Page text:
How to Deal with a Bully at School

Bullies are part of life. Knowledge and education is the best way to deal with and spot a bully. Bullies are basically overbearing kids whose main focus is normally on weaker, smaller children. They do it to make themselves feel better, stronger and more powerful. Bullies habitually badger and intimidate one target. A bully needs to be taken down very early in life so they don’t gain the confidence to continue through their whole school career and into adulthood.

Bullies can become very dangerous and if they are not stopped, the consequences of their actions not being addressed can be deadly. People of authority should be aware of the characteristics that bullies posses. Some characteristics are, but are not limited to: extroverted, disagreeable, bigger, physically stronger, angry, reasonably popular, and secure, possess a need to control, and occasionally have a positive view of themselves. A child who possesses those characteristics should be closely watched. Parent involvement is so very important when there starts to be a problem.

The best way to deal with a bully is often debated and discussed. The first thing that a child should know is not to be afraid of telling an adult. Communication with children is so vitally important these days and helps build confidence to speak up when a situation like a bully in their school arises. Children should not be afraid to “tell” on another child when they feel threatened, ostracized, picked on, or singled out. Children should also know that it is okay to report if they see behavior that they are uncomfortable with, or know is wrong, directed at another child There is a difference between a child who simply feels left out of something one day and a child that is constantly being targeted.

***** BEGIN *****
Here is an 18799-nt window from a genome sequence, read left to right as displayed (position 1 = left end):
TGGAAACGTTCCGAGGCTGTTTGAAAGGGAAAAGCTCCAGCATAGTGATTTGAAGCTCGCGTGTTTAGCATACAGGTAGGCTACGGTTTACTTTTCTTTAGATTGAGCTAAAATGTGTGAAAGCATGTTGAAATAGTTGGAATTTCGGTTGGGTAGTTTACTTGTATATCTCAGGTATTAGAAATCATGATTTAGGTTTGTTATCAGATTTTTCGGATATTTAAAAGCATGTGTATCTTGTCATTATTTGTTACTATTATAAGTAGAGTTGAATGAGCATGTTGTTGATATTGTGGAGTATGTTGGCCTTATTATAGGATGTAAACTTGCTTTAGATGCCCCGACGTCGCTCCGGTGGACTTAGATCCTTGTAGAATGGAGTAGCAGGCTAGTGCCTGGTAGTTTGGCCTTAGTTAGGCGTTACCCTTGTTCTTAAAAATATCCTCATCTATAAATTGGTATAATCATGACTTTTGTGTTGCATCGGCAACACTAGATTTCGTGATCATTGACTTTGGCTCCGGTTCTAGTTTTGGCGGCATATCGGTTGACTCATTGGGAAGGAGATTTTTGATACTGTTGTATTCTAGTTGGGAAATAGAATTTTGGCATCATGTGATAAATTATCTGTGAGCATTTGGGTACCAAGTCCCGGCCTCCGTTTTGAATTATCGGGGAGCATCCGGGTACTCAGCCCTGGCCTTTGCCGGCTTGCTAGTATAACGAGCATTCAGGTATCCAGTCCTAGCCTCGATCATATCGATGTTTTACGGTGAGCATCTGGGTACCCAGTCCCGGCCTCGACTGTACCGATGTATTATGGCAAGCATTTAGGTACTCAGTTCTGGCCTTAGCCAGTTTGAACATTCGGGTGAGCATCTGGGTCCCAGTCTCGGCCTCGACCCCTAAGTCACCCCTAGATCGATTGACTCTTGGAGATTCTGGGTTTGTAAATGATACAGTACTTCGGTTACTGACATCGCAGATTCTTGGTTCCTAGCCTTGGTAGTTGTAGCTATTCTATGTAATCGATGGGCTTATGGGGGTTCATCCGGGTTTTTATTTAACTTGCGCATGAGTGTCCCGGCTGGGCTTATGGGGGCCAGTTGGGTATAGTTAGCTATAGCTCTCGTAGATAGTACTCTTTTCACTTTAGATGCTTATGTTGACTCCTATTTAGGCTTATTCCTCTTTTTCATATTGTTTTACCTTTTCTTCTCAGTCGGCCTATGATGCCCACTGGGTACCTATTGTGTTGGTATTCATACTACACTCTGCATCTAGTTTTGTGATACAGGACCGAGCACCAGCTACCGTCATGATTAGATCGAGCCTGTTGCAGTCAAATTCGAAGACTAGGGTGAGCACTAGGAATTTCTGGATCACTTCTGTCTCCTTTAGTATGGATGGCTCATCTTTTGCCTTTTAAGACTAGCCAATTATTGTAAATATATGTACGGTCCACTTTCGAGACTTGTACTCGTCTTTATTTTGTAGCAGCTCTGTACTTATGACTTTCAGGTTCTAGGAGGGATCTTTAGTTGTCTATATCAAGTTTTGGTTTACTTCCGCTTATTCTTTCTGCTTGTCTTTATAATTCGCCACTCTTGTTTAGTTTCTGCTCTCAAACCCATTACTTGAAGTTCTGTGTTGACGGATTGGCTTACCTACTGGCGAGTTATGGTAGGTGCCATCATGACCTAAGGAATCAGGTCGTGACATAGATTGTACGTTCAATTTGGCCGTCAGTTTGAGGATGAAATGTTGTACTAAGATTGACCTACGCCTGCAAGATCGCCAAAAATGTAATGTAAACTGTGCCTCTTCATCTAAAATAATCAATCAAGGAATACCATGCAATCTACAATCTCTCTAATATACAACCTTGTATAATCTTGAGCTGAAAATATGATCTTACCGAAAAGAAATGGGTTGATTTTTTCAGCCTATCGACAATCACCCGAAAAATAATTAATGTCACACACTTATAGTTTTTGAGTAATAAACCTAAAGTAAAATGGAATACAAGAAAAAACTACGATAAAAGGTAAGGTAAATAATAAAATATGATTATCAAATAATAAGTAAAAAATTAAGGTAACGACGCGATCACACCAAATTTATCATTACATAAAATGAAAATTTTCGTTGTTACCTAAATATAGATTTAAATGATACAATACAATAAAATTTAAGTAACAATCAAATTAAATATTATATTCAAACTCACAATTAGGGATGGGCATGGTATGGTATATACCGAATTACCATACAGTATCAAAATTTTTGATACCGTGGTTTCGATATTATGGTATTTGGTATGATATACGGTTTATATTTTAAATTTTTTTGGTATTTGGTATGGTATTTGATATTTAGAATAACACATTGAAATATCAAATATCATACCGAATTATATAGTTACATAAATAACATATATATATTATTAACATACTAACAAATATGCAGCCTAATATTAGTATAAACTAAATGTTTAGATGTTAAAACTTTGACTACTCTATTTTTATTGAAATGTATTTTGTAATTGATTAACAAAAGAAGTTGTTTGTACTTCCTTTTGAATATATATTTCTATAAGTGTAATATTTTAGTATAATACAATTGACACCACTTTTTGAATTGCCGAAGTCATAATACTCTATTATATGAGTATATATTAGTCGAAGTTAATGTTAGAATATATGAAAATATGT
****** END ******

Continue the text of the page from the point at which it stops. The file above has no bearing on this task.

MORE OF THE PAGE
Several more ways to deal with a bully at school is to walk away, distance themselves, and ignore the bully. Although easier said than done, eventually the bully will move on. However, having a bully “move” on does not solve anything and although it takes the pressure off one child, the bully probably is now focused on another. Personally I believe that there is strength in numbers and if the child can rally a few others around him/her and stand up to the bully as a group. A child that can hold their shoulders back will find great rewards in saying “No!”, but find it much easier to do so if they have people behind them to “get their back”.

Overall, open communication, observant adults and education within the school is the best way to help a children gain power over bullies and stop the bullying before it results in harm to innocent children.